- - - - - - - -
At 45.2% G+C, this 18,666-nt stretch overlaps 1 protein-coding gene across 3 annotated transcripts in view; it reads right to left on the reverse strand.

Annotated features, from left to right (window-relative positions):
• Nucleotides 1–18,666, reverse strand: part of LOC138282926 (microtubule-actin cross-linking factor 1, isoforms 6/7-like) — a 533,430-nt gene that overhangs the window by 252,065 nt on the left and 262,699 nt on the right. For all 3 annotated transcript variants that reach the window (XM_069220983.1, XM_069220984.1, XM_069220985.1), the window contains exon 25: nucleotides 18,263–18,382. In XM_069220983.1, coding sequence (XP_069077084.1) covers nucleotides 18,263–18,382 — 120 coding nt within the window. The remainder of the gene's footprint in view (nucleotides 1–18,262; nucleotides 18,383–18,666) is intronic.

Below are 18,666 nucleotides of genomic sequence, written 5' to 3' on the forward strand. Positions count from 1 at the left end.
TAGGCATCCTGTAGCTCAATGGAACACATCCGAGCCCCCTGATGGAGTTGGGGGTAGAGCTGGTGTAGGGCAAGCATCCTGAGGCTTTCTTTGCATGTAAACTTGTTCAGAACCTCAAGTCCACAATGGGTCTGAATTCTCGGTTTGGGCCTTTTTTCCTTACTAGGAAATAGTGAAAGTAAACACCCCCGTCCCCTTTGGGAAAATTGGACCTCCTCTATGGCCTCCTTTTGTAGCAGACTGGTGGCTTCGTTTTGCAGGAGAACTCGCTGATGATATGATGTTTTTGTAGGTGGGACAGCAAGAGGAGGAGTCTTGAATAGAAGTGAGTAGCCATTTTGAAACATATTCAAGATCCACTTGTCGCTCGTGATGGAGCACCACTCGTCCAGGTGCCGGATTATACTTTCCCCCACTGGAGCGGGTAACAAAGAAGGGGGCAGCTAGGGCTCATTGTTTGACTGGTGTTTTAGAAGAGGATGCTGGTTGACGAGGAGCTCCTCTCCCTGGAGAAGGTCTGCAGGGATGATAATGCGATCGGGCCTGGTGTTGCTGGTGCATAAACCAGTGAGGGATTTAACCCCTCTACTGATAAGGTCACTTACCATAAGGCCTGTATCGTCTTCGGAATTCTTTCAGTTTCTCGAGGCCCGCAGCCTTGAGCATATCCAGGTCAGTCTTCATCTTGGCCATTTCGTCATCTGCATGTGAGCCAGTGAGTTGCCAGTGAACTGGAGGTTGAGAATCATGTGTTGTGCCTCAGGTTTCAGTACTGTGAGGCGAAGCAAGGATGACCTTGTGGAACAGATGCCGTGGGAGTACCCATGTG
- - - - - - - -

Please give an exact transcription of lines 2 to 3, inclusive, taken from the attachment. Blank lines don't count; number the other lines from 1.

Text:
Annotated features, from left to right (window-relative positions):
• Nucleotides 1–18,666, reverse strand: part of LOC138282926 (microtubule-actin cross-linking factor 1, isoforms 6/7-like) — a 533,430-nt gene that overhangs the window by 252,065 nt on the left and 262,699 nt on the right. For all 3 annotated transcript variants that reach the window (XM_069220983.1, XM_069220984.1, XM_069220985.1), the window contains exon 25: nucleotides 18,263–18,382. In XM_069220983.1, coding sequence (XP_069077084.1) covers nucleotides 18,263–18,382 — 120 coding nt within the window. The remainder of the gene's footprint in view (nucleotides 1–18,262; nucleotides 18,383–18,666) is intronic.